Obtaining pre-approval for a mortgage loan helps you focus on finding a home within your budget. Being pre-approved for a mortgage also helps move the home buying process along because sellers don't have to be as concerned about whether you will qualify for a loan. Pre-approval depends on many factors, such as your employment history, current financial situation and credit history. While pre-approval does not typically include final interest rates or the type of mortgage you qualify for, it does provide some peace of mind when house hunting. However, a pre-approval is not an absolute guarantee -- even with pre-approval, you may still be denied a mortgage for a variety of reasons, such as a negative credit item that does not show up at first, a change in your job situation or if the appraisal of the house you want to buy is less than the amount you want to borrow to purchase it.
Contact mortgage lenders to ask about their mortgage pre-approval process. Most lenders require you to fill out a mortgage application to learn more about your financial stability and employment. Lenders need to verify financial information, such as income, savings, debt and your employment history to determine if you qualify for pre-approval for a mortgage. Provide copies of tax returns for the past two years, W-2 forms for the past two years, bank statements for the past six months and other financial documents requested by lenders.
Reduce credit card, car and student loan debt before applying for pre-approval for a mortgage. Your income-to-debt ratio (how much you owe as a percentage of how much you earn) is one way lenders determine risk when lending money. Make larger monthly payments if possible to reduce your debt.
Increase your savings. Most lenders require a down payment of at least 3.5 percent for FHA loans and 5 percent to 20 percent for other types of loans. Having a healthy balance in your savings account increases your chances for mortgage pre-approval. Spend less each month or take on extra work to increase savings.
Maintain a solid employment history. The longer you stay with one employer, the more stable you will appear to lenders. Apply for mortgage pre-approval after working for the same employer for at least six months.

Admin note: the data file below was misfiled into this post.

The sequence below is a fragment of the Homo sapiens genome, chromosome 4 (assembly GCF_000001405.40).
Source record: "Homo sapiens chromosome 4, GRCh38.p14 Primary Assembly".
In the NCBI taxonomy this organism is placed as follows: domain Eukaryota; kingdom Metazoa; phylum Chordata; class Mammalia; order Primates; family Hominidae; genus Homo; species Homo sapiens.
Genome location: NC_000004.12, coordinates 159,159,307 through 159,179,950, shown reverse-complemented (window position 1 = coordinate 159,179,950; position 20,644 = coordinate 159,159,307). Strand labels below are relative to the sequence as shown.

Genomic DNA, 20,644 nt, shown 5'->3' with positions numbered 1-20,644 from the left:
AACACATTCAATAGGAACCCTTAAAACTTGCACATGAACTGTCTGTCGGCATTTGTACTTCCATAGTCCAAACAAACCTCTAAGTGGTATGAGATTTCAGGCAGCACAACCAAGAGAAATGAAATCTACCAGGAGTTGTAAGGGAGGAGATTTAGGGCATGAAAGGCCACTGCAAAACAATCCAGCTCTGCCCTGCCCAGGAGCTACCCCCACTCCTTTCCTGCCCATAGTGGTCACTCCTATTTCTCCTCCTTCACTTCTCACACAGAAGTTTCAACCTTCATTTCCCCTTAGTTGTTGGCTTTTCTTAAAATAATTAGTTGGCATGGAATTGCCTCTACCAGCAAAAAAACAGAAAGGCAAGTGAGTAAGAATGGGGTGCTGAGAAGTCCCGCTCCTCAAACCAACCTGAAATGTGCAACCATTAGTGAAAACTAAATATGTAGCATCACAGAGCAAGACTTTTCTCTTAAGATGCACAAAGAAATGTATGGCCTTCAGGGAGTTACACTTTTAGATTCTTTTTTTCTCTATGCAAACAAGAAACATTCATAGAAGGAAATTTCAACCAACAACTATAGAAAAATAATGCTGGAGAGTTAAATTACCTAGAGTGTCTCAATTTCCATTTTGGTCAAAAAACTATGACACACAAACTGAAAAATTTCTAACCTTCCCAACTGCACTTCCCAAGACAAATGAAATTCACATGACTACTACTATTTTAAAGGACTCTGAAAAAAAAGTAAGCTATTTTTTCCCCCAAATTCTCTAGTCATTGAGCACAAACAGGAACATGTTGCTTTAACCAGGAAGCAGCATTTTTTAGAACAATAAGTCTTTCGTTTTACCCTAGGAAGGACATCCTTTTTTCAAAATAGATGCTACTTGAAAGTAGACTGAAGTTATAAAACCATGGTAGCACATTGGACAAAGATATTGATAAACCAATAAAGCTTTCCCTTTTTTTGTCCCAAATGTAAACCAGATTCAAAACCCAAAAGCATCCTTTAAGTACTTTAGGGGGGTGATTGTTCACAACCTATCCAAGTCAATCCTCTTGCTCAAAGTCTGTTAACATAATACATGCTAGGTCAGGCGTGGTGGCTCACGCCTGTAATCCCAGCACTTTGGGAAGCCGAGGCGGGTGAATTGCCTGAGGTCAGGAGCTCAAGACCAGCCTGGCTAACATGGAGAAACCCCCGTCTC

Increase your credit score. Avoid taking out new loans for cars, computers and other high ticket items until you purchase a home and pay down existing debt. Lenders check credit reports and scores to determine risk. For mortgage pre-approval, you should have a credit score of at least 650. Those with credit scores of 750 or higher qualify for the best interest rates.
Items you will need
- Tax returns
- W-2 forms
- Bank statements
- Credit report
- Obtain a copy of your credit report before applying for mortgage pre-approval. Check the credit report to make sure all the information on the report is accurate. Submit changes to all three credit bureaus if you notice an error. You are entitled to one free credit report each year from each of the credit bureaus. Visit the Federal Trade Commission website for more information about obtaining free credit reports.
- Apply for mortgage pre-approval with at least three lenders to compare interest rates and maximum mortgage amounts.
- To avoid possible foreclosure on your home, do not take out a mortgage you can't afford, even if you are approved for a higher amount than you think you can afford.
- Jupiterimages/Comstock/Getty Images
- What a Bank Needs When You Get a Mortgage
- Do You Need 20 Percent Down to Get a Mortgage?
- What Is a Bridge Mortgage?
- Can I Get a Mortgage With Derogatory Things on My Credit Report?
- How do I Get Pre-Approved for a Mortgage Online?
- What You Need to Get a Mortgage
- How to Get Out of Your Joint Mortgage
- How to Sell Your House & Relocate to Another State
- How to Get a Mortgage With a Co-Signer
- Do You Always Get a Letter When Your Mortgage Is Sold to Fannie Mae?